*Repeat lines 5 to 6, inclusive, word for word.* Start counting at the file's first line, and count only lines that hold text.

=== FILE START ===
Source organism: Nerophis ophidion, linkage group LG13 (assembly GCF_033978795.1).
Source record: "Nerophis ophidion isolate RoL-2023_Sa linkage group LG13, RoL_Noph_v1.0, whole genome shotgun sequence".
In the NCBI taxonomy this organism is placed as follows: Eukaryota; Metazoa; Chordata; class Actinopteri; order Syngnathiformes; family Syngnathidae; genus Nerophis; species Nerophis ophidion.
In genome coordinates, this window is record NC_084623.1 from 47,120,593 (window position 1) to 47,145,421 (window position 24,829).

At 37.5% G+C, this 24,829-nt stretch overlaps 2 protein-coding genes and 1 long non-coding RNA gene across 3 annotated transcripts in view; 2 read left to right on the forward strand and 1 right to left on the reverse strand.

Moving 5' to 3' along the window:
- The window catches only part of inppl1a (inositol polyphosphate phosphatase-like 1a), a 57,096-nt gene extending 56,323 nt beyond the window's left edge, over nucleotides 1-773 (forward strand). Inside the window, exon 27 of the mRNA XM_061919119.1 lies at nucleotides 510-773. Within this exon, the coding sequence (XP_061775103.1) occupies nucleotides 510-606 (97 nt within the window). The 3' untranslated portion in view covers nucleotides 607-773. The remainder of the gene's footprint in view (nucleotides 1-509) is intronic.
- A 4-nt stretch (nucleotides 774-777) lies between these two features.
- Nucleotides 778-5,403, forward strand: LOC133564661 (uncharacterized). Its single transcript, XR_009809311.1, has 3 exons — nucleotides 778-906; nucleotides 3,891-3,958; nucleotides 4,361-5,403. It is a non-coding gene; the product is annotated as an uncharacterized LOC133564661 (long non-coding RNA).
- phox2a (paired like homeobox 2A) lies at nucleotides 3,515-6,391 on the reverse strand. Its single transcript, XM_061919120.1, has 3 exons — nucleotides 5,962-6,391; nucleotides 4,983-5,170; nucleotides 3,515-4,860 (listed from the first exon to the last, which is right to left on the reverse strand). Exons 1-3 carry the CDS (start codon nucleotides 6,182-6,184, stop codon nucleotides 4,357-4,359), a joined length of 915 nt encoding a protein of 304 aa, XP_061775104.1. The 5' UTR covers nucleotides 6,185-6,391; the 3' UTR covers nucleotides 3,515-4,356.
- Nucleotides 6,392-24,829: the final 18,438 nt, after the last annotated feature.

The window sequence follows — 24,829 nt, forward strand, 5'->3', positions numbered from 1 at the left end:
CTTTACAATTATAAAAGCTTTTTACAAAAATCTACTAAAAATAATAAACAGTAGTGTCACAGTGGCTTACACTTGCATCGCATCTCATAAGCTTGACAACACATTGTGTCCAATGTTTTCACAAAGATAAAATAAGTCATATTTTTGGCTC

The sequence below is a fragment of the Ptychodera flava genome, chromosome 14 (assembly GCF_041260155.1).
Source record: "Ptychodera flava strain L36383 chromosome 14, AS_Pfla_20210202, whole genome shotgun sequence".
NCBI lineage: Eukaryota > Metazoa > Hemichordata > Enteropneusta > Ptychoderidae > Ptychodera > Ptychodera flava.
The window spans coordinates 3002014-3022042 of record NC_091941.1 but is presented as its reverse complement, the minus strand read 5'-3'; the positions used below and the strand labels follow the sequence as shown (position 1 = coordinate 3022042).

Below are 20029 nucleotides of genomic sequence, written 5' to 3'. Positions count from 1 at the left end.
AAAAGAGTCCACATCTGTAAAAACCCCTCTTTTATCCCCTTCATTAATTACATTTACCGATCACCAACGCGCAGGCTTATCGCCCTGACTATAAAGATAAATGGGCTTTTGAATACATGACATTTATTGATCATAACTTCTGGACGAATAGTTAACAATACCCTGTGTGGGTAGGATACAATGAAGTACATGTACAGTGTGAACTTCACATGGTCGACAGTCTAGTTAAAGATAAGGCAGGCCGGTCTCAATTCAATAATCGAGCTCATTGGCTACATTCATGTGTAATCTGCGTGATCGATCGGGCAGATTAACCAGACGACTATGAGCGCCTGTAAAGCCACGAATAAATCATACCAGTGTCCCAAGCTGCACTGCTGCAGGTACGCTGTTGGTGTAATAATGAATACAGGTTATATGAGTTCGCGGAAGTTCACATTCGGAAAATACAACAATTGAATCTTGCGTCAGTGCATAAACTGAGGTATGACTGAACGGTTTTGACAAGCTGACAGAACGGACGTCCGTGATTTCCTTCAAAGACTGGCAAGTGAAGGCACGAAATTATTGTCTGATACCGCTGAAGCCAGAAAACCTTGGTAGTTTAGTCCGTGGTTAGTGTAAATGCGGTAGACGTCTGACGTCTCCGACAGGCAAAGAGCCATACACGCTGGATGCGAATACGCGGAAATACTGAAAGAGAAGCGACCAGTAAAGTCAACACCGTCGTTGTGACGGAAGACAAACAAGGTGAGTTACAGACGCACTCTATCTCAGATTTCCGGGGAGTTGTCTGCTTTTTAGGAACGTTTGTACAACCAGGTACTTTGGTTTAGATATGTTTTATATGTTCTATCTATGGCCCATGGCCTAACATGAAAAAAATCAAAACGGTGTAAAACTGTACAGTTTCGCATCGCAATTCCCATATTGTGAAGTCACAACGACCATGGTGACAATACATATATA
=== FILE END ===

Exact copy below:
At 37.5% G+C, this 24,829-nt stretch overlaps 2 protein-coding genes and 1 long non-coding RNA gene across 3 annotated transcripts in view; 2 read left to right on the forward strand and 1 right to left on the reverse strand.

Moving 5' to 3' along the window: